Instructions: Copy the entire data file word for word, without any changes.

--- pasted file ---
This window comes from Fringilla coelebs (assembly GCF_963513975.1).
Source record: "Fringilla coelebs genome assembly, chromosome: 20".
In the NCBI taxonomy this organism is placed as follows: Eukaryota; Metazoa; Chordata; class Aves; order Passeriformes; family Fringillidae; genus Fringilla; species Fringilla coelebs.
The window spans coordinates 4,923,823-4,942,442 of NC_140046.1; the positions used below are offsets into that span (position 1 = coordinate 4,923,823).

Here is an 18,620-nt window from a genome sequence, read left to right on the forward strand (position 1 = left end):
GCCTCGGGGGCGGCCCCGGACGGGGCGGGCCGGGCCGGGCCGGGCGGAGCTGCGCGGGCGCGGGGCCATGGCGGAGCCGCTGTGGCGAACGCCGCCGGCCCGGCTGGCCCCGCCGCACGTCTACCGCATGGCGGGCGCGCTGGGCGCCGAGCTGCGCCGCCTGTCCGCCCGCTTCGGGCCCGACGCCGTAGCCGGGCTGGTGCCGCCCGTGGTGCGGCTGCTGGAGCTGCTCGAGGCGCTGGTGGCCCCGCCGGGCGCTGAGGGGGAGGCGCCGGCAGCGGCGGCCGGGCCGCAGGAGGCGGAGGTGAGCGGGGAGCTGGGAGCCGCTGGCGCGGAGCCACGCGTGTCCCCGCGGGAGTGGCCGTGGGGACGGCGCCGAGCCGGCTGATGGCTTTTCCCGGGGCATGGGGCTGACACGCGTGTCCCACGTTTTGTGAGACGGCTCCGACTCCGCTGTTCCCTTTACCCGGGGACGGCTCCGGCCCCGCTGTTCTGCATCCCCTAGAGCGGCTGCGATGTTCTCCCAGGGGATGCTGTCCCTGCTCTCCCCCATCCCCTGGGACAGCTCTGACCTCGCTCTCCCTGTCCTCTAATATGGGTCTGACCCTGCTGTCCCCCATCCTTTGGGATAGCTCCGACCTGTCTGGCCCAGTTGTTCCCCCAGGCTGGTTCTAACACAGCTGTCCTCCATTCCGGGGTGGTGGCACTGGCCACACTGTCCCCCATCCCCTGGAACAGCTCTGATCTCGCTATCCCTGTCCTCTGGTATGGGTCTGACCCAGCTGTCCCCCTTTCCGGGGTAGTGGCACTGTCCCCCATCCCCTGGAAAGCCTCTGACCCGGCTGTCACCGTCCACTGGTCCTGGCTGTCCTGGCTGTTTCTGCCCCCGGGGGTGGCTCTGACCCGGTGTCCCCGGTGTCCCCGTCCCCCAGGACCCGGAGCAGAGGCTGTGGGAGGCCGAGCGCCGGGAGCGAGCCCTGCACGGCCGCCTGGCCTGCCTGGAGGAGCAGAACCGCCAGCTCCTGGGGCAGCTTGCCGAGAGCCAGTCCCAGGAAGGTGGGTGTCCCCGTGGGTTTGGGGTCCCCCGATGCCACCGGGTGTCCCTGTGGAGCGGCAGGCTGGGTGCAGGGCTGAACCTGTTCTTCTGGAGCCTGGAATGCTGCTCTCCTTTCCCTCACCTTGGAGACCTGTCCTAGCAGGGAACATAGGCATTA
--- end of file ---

This window comes from Fringilla coelebs (assembly GCF_963513975.1).
Source record: "Fringilla coelebs genome assembly, chromosome: 20".
In the NCBI taxonomy this organism is placed as follows: Eukaryota; Metazoa; Chordata; class Aves; order Passeriformes; family Fringillidae; genus Fringilla; species Fringilla coelebs.
The window spans coordinates 4,923,823-4,942,442 of NC_140046.1; the positions used below are offsets into that span (position 1 = coordinate 4,923,823).

Here is an 18,620-nt window from a genome sequence, read left to right on the forward strand (position 1 = left end):
GCCTCGGGGGCGGCCCCGGACGGGGCGGGCCGGGCCGGGCCGGGCGGAGCTGCGCGGGCGCGGGGCCATGGCGGAGCCGCTGTGGCGAACGCCGCCGGCCCGGCTGGCCCCGCCGCACGTCTACCGCATGGCGGGCGCGCTGGGCGCCGAGCTGCGCCGCCTGTCCGCCCGCTTCGGGCCCGACGCCGTAGCCGGGCTGGTGCCGCCCGTGGTGCGGCTGCTGGAGCTGCTCGAGGCGCTGGTGGCCCCGCCGGGCGCTGAGGGGGAGGCGCCGGCAGCGGCGGCCGGGCCGCAGGAGGCGGAGGTGAGCGGGGAGCTGGGAGCCGCTGGCGCGGAGCCACGCGTGTCCCCGCGGGAGTGGCCGTGGGGACGGCGCCGAGCCGGCTGATGGCTTTTCCCGGGGCATGGGGCTGACACGCGTGTCCCACGTTTTGTGAGACGGCTCCGACTCCGCTGTTCCCTTTACCCGGGGACGGCTCCGGCCCCGCTGTTCTGCATCCCCTAGAGCGGCTGCGATGTTCTCCCAGGGGATGCTGTCCCTGCTCTCCCCCATCCCCTGGGACAGCTCTGACCTCGCTCTCCCTGTCCTCTAATATGGGTCTGACCCTGCTGTCCCCCATCCTTTGGGATAGCTCCGACCTGTCTGGCCCAGTTGTTCCCCCAGGCTGGTTCTAACACAGCTGTCCTCCATTCCGGGGTGGTGGCACTGGCCACACTGTCCCCCATCCCCTGGAACAGCTCTGATCTCGCTATCCCTGTCCTCTGGTATGGGTCTGACCCAGCTGTCCCCCTTTCCGGGGTAGTGGCACTGTCCCCCATCCCCTGGAAAGCCTCTGACCCGGCTGTCACCGTCCACTGGTCCTGGCTGTCCTGGCTGTTTCTGCCCCCGGGGGTGGCTCTGACCCGGTGTCCCCGGTGTCCCCGTCCCCCAGGACCCGGAGCAGAGGCTGTGGGAGGCCGAGCGCCGGGAGCGAGCCCTGCACGGCCGCCTGGCCTGCCTGGAGGAGCAGAACCGCCAGCTCCTGGGGCAGCTTGCCGAGAGCCAGTCCCAGGAAGGTGGGTGTCCCCGTGGGTTTGGGGTCCCCCGATGCCACCGGGTGTCCCTGTGGAGCGGCAGGCTGGGTGCAGGGCTGAACCTGTTCTTCTGGAGCCTGGAATGCTGCTCTCCTTTCCCTCACCTTGGAGACCTGTCCTAGCAGGGAACATAGGCATTA